Of all the military bugle calls, none is so easily recognized or more apt to evoke emotion than the call Taps. The melody is both eloquent and haunting and the history of its origin is interesting and somewhat clouded in controversy. Jari Villanueva, nationally recognized Taps historian and bugler discusses the origin of the famous melody and how the call has become part of our American heritage.
Jari Villanueva retired from the United States Air Force where he spent 23 years with The USAF Band in Washington DC. Between 2008 and 2017, Villanueva worked for the Maryland Military Department, serving as the Director of Veterans Affairs, Maryland National Guard Honor Guard (MDNGHG) providing Military Funeral Honors to military veterans in Maryland.
He is considered the country’s foremost expert on military bugle calls, particularly the call of Taps which is sounded at military funerals. In 2012 he was involved with many events marking the 150th anniversary of the call culminating with a ceremony at Berkley Plantation in Charles City, VA where Taps was born. He is the author of the book, “Twenty-Four Notes That Taps Deep Emotions: The History of America’s Most Famous Bugle Call”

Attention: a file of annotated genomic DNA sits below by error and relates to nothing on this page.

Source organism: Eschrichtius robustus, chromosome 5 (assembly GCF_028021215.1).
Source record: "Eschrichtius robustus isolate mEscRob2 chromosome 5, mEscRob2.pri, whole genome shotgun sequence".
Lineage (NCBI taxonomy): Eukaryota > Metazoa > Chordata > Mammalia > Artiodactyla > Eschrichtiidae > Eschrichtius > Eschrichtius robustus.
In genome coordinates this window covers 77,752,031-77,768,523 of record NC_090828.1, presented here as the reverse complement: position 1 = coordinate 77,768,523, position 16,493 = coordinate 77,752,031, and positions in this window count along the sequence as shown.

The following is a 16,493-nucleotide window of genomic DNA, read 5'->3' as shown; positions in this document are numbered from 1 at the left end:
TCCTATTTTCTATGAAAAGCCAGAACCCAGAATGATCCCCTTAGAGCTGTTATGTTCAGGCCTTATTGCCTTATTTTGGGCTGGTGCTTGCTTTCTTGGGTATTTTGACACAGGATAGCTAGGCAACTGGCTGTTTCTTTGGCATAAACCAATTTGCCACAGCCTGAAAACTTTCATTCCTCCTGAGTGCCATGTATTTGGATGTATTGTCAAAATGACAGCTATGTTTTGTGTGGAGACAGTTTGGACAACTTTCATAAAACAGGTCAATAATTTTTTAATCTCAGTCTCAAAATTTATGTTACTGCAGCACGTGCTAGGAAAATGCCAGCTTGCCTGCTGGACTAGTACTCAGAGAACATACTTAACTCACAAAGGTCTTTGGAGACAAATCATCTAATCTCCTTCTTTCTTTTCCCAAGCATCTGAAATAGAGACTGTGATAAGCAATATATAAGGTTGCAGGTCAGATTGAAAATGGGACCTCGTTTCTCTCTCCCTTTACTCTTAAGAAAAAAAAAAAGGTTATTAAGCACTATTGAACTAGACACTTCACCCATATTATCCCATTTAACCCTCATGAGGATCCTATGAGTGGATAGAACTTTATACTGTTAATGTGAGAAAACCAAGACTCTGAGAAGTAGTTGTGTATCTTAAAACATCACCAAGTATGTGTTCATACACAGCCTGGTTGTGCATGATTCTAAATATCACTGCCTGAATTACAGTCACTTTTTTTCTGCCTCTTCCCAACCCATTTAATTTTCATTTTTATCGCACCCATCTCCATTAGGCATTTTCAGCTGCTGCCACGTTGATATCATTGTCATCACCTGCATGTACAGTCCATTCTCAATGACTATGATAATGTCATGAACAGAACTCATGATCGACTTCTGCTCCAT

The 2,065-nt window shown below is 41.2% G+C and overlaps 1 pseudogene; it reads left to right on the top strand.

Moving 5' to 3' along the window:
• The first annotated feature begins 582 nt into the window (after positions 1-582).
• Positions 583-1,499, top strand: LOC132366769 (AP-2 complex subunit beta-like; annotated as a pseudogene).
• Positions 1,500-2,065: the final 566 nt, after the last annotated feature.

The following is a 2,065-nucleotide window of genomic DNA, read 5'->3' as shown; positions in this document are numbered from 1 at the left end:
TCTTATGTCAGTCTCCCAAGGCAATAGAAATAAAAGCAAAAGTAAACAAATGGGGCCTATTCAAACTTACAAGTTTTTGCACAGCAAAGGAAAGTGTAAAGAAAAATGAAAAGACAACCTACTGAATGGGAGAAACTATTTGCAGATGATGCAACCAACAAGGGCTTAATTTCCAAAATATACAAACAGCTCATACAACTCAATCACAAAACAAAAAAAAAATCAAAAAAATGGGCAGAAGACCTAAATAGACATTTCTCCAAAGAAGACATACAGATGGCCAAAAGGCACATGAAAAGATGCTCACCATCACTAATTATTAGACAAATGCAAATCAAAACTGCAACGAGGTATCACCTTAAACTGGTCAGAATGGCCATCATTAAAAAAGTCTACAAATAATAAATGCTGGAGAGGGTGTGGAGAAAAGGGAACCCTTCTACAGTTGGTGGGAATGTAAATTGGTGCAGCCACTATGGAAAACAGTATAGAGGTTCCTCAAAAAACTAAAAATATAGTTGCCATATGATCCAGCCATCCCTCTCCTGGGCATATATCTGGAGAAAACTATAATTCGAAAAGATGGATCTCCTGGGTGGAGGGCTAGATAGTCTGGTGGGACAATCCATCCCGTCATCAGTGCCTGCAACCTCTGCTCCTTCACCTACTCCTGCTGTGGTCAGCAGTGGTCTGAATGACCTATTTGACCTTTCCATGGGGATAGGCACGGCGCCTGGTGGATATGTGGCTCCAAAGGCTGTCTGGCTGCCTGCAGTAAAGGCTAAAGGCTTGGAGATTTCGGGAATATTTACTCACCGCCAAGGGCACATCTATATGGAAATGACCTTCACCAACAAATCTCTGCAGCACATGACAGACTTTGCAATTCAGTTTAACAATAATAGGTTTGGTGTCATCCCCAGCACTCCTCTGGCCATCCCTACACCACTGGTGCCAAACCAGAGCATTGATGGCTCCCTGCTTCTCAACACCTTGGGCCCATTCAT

A Civil War historian and re-enactor, Villanueva is Artistic Director of the National Association for Civil War Brass Music, Inc., where he directs and leads The Federal City Brass Band and the 26th North Carolina Regimental Band, recreated regimental bands of the Civil War era. He also sounds bugle calls at many re-enactments. In addition, he has served as the music director for the National Civil War Field Music School where students learn to play fife, drum and bugle
His website is www.TapsBugler.com and FaceBook page is www.facebook.com/tapsbugler.jari/